Pharmacokinetics & Pharmacodynamics of Controlled Release Systems Presented By: Govardhan.P Dept. of pharmaceutics, University College of Pharmaceutical Sciences, Kakatiya University, Warangal-506009. CONTENT Introduction

Pharmacokinetic models Pharmacodynamic models Conclusion References Controlled release: The term controlled release is associated with therapeutic agents that may be automatically delivered

at predetermined rates over long period of time. The main Goals are : To reduce the frequency of dosing To increase the effectiveness of the drug by localizing it To reduce the dose required To provide uniform drug delivery PHARMACOKINETIC MODELS FOR CONTROLLED DRUG DELIVERY Several models have been proposed to explain the pharmacokinetic behavior of

controlled drug delivery systems. Models of time course profile of absorption and elimination Loo-Riegelman and Wagner-Nelson model Model independent pharmacokinetic analysis MODELS OF TIME COURSE PROFILE OF ABSORPTION AND ELIMINATION Based upon either zero order or first order rate constants for absorption and elimination. Zero order absorption followed by first order elimination.

Slow first order absorption followed by first order elimination. Rapid first order absorption of part of those, then release and absorption of the reminder dose over an extended period of time by zero order kinetic process followed by first order elimination process. Rapid first order absorption of part of those ,then release and absorption of the reminder dose over an extended period of time by slow first order kinetic process followed by first order elimination process.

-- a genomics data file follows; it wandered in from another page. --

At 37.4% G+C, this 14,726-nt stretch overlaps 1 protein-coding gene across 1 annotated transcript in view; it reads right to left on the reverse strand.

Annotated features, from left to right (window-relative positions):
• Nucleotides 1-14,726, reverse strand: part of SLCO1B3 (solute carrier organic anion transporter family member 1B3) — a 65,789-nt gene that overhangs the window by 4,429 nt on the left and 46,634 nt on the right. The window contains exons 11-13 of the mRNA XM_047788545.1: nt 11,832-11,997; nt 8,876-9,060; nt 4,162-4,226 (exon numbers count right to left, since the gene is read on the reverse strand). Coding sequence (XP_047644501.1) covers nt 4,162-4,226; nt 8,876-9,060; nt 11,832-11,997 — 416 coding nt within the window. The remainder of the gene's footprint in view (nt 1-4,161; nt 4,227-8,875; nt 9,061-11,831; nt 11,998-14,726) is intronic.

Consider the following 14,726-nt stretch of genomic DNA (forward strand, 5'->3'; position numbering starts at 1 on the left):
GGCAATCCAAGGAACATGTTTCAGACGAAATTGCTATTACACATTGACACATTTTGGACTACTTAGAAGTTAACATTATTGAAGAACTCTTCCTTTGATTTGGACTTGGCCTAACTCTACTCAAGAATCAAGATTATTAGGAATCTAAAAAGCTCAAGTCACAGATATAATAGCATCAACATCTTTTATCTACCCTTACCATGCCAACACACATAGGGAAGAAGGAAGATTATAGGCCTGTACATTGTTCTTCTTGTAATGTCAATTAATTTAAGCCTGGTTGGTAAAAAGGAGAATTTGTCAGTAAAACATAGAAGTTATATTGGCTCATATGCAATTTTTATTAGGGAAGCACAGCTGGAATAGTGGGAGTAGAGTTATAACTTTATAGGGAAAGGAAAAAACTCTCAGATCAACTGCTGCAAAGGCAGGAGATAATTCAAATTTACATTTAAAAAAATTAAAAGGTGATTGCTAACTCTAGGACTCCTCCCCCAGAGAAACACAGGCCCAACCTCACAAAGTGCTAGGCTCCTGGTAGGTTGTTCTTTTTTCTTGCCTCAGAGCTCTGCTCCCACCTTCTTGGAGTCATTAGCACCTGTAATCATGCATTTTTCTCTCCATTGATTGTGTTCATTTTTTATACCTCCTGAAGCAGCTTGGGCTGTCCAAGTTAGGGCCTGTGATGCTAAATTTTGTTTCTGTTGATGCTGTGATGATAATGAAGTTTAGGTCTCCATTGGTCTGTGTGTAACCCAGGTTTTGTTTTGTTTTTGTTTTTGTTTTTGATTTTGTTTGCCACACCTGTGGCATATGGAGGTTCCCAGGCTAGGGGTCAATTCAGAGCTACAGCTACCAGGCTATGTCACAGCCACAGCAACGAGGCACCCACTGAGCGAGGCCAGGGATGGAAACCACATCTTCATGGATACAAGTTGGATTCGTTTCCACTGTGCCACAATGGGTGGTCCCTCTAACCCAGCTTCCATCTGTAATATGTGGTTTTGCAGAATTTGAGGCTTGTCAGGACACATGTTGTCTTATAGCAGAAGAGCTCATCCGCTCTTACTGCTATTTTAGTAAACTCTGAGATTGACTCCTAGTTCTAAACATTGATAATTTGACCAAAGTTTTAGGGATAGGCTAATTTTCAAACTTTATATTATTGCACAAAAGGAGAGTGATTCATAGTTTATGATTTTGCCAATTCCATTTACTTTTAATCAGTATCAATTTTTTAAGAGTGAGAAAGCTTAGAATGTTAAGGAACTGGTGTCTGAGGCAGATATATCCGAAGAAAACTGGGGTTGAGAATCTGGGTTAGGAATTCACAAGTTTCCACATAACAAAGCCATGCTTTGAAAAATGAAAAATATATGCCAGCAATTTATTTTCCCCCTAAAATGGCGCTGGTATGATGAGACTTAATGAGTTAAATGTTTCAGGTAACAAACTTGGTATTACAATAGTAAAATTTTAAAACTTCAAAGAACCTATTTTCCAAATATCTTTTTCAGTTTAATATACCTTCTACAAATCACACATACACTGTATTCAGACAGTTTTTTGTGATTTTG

ASSUMPTIONS: The elimination of the drug follows first order process The rate of distribution is governed by the rate of drug absorption (drug elimination when ka< ke) All kinetic process, except for drug absorption, are linear. ZERO ORDER ABSORPTION FOLLOWED BY FIRST ORDER ELIMINATION Fk0 C= Vk

(1 e-KeT) e kO = zero order drug release, rate constant (=absorption) This equation is similar to constant rate i.v. infusion Limitations: Time to reach steady state (95%) conc. requires 4.3 half lives For oral release, SS is not possible for a drug with t1/2= 3 hr, because the mean residence time is 12 hours in the GIT. First Order Absorption Followed by First Order Elimination The concentration of the drug after single dose administration from sustained release product following first order release kinetics can be given by,

FDka C1 = V (ka- ke) (e-ket - e-kat) Repeated dosing of first order release formulation generally observes, lower C max and higher C min and longer TMAX in comparison to conventional release formulation When k < k flip-flop phenomenon is observed. a e

Rapid first order absorption of part of those, then release and absorption of the reminder dose over an extended period of time by zero order kinetic process followed by first order elimination process The release of the drug from dosage forms occur in two ways : First a fraction of the total dose is released for immediate availability to be absorbed by first order process and the remaining fraction is absorbed at constant rate i.e ., a slow zero order process which results in zero order absorption over a prolonged period time FDIk0 C= V (ka - ke)

Fk0 (e-ket- e-kat) + Vke (e-ket) Cont With this model, both the rate of decline of drug levels from the fast release component and the rate increase in level due to slow zero order release component are controlled by drug elimination rate constant.

Rapid first order absorption of part of those ,then release and absorption of the reminder dose over an extended period of time by slow first order kinetic process followed by first order elimination process The amount of drug after single dose administration from a sustained release product equipped with fast release(1st release) component followed by a 1st order release kinetics. C= + FDka (e-k10t - e-kat) V1(ka k10)

FDMkr (e-k10t - e-krt) V1(kr k10) Models of time course profile of absorption and elimination Limitations: It may be difficult to one of the four models per fitting analyzing experimental data at obtained after oral administration of sustained release dosage form. The absorption rate for sustained release